When we asked another Santa Cruz-based fisherman how he keeps sea lions from making a meal of his catch, he said bluntly: “Shotgun.” The fisherman, who agreed to speak on condition of anonymity because he feared legal repercussions, says losing fish to sea lions threatens his livelihood.

“I’ll stay out there until my shoulder’s black and blue,” he said, alluding to the bruising from his shotgun’s kickback. “It’s my fishery. I have a right to go after my catch.”

For various reasons, including climate change and habitat loss, salmon stocks along the West Coast have been declining for several decades. As a result, fishermen say they can no longer lose fish to what they call “the sea lion tax.”

“It gets frustrating,” the fisherman continued. “Sometimes you’re going all day, going around for eight hours. And you’re $150 into fuel for the day, and finally you get a bite. You’re bringing it up, and then you watch a sea lion rip it off.”

Sport fishermen also complain about sea lions. “They steal our bait constantly,” said Evan Wagley, owner of Guardian Charters, a San Diego-based sport fishing charter company. The sardines and squid he uses as bait attract sea lions, which have figured out the best way to steal those morsels. “They know that if they swallow the bait whole, they’ll get a hook in their mouth,” Wagley said. “So they just bite the body.”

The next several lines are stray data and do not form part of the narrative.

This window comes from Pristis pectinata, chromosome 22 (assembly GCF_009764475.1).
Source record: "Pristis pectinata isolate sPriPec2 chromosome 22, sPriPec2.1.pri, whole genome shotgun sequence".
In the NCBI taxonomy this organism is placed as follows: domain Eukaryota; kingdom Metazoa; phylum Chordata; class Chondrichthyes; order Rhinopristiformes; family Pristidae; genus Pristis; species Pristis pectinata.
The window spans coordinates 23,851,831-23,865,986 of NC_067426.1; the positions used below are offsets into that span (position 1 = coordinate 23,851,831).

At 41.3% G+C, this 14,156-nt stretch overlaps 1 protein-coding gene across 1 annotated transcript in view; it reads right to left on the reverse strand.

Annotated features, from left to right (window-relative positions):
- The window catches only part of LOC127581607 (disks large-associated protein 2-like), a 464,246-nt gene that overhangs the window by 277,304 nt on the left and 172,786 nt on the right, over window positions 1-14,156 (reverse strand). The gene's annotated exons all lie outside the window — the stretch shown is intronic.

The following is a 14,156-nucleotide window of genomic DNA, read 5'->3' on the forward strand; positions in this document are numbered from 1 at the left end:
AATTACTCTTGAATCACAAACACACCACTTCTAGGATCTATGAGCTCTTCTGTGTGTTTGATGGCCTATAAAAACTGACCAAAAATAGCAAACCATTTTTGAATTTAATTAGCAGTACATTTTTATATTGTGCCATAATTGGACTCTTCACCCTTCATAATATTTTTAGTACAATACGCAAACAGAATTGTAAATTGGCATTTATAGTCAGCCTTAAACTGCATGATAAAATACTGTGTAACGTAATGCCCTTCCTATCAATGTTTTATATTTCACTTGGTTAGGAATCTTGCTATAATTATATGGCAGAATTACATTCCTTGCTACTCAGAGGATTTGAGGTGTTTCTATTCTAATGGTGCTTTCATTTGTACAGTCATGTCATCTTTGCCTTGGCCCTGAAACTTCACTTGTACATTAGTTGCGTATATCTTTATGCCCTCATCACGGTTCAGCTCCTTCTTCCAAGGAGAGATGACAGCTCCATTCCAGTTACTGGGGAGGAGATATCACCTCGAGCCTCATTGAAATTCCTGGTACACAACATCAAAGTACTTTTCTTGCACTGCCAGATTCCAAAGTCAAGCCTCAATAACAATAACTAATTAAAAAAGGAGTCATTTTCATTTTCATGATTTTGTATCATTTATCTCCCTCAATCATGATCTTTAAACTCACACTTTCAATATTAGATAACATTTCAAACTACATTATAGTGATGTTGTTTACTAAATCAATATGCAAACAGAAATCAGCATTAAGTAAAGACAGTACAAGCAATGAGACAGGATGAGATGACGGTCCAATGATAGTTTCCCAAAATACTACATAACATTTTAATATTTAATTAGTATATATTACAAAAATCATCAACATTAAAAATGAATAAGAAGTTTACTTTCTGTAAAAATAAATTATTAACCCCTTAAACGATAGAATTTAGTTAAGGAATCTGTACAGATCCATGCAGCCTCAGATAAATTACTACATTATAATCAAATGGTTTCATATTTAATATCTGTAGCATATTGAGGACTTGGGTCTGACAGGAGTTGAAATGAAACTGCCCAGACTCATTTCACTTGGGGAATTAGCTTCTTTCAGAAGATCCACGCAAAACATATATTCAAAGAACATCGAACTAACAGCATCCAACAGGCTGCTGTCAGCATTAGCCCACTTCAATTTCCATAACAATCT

Fishermen have tried everything to ward off sea lions: paintball guns, firecracker “seal bombs,” which are low-yield explosives, even electric cattle prods. “I’ve tried a slingshot,” the Santa Cruz fisherman who asked not to be named said resignedly. “I’ve tried a few things—they don’t care.” In his experience, the only way to keep hungry sea lions at bay is a barrage of bullets. (Read about wacky sea lion deterrents.)

Scientists from NOAA have evaluated the effectiveness of a myriad of deterrence methods—ranging from rubber bullets and bottle rockets to recordings of predatory killer whales to scare off sea lions—and concluded that “there is no single non-lethal deterrence method known to be universally effective in discouraging Pacific harbor seals and sea lions from engaging in problem behaviors.”


Until the late 1950s fishermen along the West Coast of North America had no compunction about shooting sea lions. Oregon even paid fishermen a bounty of up to $10 per dead sea lion. But by the 1960s sea lion numbers had plunged to the brink of population collapse, and the International Union for Conservation of Nature, which sets the conservation status of species, listed them as very rare.

That decline was in part the impetus in 1972 for passage of the Marine Mammal Protection Act (MMPA), which made it illegal to hunt, injure, or harass marine mammals. Sea lions subsequently rebounded, their numbers nearly tripling from just under 90,000 in 1975 to nearly 260,000 in 2014.